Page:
Last Updated on 16th February 2019
Mercury Theatre, Colchester
27 October 2016
Once considered a “difficult masterpiece”, Sweeney Todd, (and Into The Woods), now seem to be the go to Sondheim musicals for both amateur and professional companies. I am into double figures in terms of productions of this show that I have seen, and the question for me was, “Do I need to see another Sweeney Todd?” After seeing this wonderful production, the answer is a resounding YES!
The tale is now well known, and the excellent ensemble brings it to life with the right amount of humour and horror. Hugh Maynard is the first black actor to play the role of Sweeney in professional theatre in the UK, and an inspired piece of casting it is. His ethnicity, for me, added another layer of Sweeney as the Outsider, treated with suspicion by society, perceived as a threatening Other. But he was cast because he is a great Sweeney with a magnificent voice. Occasionally his portrayal of Todd’s anger affects his diction, and I sometimes felt the melancholy of Sweeney could have been fore grounded, but he is tremendously vulnerable at the show’s conclusion.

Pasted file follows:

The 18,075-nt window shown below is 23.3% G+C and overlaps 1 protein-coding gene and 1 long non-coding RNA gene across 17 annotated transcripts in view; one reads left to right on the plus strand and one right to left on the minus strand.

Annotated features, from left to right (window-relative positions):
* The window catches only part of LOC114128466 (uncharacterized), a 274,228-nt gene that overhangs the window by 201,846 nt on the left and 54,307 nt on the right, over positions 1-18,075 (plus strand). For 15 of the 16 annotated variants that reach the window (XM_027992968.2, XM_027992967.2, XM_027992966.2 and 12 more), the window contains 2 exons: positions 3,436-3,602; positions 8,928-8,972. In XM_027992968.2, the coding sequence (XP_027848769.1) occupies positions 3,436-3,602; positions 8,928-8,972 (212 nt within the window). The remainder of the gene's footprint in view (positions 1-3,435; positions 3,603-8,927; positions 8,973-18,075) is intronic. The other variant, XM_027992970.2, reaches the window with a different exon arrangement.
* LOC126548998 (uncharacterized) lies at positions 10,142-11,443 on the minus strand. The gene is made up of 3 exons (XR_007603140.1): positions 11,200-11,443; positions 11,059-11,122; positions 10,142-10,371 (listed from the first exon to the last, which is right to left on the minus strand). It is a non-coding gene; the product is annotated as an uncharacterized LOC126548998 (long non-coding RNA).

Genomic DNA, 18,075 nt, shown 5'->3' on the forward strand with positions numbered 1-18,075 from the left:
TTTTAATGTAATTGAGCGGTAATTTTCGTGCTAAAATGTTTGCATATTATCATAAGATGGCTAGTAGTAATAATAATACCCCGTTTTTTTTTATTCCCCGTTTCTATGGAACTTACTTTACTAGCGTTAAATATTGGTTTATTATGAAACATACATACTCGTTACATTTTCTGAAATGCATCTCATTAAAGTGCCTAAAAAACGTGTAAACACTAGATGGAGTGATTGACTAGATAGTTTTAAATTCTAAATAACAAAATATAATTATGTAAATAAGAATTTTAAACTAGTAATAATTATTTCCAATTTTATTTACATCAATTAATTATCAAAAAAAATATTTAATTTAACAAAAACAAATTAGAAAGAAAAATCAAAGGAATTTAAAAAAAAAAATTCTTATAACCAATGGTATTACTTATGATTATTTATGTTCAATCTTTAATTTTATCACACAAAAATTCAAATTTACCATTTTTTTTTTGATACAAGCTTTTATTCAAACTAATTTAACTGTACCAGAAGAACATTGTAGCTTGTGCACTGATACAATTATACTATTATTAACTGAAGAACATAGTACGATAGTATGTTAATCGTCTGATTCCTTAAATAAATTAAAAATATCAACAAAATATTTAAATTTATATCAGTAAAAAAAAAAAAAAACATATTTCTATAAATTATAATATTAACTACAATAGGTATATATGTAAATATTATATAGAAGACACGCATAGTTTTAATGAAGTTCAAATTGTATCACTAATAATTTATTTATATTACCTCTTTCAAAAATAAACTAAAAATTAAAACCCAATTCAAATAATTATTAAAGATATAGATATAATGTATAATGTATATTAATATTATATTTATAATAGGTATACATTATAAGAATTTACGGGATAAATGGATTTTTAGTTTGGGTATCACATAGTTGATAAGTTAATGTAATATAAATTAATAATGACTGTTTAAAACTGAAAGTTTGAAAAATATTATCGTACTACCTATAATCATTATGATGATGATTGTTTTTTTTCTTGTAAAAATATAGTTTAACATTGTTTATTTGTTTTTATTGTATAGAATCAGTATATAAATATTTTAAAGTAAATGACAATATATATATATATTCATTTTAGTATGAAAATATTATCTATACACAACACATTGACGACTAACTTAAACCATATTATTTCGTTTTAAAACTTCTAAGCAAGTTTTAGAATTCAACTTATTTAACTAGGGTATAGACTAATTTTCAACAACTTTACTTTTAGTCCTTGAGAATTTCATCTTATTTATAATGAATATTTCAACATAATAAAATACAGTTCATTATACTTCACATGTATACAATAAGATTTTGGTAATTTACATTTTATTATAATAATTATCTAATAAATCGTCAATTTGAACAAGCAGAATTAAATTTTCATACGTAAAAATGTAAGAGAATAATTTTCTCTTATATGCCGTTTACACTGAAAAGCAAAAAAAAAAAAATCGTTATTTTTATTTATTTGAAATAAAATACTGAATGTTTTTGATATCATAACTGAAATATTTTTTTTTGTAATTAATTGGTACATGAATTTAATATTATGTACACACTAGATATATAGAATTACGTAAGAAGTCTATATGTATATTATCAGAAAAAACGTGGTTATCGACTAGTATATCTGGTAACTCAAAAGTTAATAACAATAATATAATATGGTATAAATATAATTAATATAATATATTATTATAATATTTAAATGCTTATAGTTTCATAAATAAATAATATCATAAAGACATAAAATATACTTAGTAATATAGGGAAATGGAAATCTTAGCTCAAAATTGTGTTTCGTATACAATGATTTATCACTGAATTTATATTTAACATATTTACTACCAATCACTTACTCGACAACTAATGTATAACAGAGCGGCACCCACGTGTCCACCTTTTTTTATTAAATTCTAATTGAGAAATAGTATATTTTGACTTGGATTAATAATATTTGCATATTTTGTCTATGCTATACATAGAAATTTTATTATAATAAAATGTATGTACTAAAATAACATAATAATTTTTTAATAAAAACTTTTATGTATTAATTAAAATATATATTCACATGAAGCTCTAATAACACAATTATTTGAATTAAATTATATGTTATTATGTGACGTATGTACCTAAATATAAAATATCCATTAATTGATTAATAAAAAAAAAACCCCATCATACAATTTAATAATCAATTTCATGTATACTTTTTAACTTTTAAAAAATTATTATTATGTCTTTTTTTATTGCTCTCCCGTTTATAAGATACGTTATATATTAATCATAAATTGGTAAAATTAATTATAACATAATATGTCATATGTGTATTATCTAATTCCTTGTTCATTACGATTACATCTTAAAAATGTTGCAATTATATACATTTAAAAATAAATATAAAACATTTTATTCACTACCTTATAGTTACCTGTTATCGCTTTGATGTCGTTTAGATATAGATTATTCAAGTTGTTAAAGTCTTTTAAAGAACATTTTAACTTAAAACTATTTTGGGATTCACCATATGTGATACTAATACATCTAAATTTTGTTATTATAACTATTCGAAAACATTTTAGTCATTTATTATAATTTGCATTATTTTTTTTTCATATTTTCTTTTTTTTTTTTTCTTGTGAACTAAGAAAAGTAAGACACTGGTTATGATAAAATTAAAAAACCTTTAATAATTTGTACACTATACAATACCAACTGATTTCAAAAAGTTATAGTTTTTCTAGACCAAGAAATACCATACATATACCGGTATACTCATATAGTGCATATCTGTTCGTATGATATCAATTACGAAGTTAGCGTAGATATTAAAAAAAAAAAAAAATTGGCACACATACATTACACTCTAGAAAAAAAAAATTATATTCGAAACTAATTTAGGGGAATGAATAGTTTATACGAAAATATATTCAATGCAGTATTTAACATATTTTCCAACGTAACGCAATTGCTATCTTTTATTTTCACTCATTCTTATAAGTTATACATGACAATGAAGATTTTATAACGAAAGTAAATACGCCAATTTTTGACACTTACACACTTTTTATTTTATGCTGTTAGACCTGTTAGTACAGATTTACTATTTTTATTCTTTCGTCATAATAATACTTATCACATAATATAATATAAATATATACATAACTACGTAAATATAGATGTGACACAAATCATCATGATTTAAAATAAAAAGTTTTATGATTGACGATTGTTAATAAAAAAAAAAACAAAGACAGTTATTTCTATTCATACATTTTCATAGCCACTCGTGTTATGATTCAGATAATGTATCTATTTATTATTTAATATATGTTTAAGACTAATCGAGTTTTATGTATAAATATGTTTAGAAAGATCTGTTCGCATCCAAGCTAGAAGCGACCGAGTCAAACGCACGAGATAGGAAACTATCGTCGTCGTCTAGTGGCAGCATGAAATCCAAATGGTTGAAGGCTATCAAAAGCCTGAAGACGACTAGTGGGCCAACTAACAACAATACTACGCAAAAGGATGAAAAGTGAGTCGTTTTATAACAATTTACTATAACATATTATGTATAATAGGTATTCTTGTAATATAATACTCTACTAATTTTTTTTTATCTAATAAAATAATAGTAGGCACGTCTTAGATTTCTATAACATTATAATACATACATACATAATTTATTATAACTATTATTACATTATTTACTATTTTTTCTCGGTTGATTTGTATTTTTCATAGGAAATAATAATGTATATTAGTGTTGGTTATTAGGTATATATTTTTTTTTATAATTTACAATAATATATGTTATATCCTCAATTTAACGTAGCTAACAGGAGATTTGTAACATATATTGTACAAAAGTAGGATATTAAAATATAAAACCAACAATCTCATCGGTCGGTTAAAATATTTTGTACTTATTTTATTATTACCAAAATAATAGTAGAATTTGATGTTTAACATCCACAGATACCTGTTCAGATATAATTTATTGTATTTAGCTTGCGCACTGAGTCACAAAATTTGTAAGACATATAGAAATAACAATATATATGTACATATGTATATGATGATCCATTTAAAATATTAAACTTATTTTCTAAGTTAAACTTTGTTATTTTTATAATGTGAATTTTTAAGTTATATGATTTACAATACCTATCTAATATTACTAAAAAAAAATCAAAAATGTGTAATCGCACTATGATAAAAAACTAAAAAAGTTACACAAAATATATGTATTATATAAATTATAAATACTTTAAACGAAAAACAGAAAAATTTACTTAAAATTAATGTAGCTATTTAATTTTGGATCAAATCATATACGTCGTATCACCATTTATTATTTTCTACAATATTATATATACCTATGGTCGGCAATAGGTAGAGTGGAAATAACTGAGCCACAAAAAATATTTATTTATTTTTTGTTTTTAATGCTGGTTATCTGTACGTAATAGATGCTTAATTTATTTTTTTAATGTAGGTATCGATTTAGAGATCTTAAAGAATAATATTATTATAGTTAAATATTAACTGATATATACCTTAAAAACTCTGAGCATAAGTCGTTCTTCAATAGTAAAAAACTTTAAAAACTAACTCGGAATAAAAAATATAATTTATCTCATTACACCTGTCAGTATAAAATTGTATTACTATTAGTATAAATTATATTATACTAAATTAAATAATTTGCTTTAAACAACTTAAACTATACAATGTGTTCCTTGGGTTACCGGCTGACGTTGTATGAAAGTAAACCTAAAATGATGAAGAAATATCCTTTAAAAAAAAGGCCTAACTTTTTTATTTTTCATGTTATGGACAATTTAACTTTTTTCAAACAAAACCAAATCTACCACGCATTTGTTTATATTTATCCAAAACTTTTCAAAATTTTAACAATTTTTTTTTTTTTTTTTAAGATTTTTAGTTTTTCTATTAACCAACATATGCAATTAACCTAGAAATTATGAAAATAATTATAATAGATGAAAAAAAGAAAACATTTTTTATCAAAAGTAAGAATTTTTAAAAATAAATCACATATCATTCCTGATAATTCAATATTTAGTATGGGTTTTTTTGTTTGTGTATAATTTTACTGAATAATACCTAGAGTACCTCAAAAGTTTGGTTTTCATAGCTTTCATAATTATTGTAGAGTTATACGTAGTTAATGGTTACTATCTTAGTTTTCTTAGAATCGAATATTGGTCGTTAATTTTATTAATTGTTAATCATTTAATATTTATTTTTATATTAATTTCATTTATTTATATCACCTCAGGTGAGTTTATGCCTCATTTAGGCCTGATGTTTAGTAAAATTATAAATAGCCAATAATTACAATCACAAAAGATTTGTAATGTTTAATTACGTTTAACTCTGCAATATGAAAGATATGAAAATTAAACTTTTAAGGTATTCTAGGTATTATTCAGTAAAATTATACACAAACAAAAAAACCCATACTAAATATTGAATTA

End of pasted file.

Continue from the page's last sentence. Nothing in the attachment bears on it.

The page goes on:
Rightly or wrongly, ever since I saw Julia MacKenzie in the role at the National years ago, I feel the success of this show depends on the casting of Mrs. Lovett, and here the Mercury strike gold! Sophie-Louise Dann is magnificent in the role, her glee singing the lyrics of A Little Priest, her attempts at seducing Todd, her developing cannibalistic empire, and her loneliness are conveyed brilliantly in a performance that is worth the ticket price alone. She revels in the role, and the audience are with her every step along the gory alleyways.
From an excellent cast, Ryan Heenan is a wonderfully innocent and vulnerable Toby; David Durham is a commanding, (and dare I say it- sexy), Judge Turpin, Kara Lane the best Beggar Woman I have seen in the role, Julian Hoult a greasy Beadle Bamford, and Jack Wilcox and Christina Bennington sing beautifully as love interests Anthony and Johanna. The second half is, quite simply, flawless, as it builds to a genuinely spine tingling and moving climax.
Another star of the show is Sara Perk’s incredible costume and set design, the revolve working like a Victorian picture book, revealing something new almost every time it turns. Since his arrival at the Mercury Theatre, director Daniel Buckroyd has proven to have a particular affinity with musicals, and here his alchemy works again to produce, along with The Hired Man and End of the Rainbow, one of his best productions. Residents of Colchester are lucky to have on their doorsteps a production that punches above its regional theatre weight, and lovers of the musical would do well to travel and see it. I urge you all to attend the tale of this Sweeney Todd!
Until 11 November 2016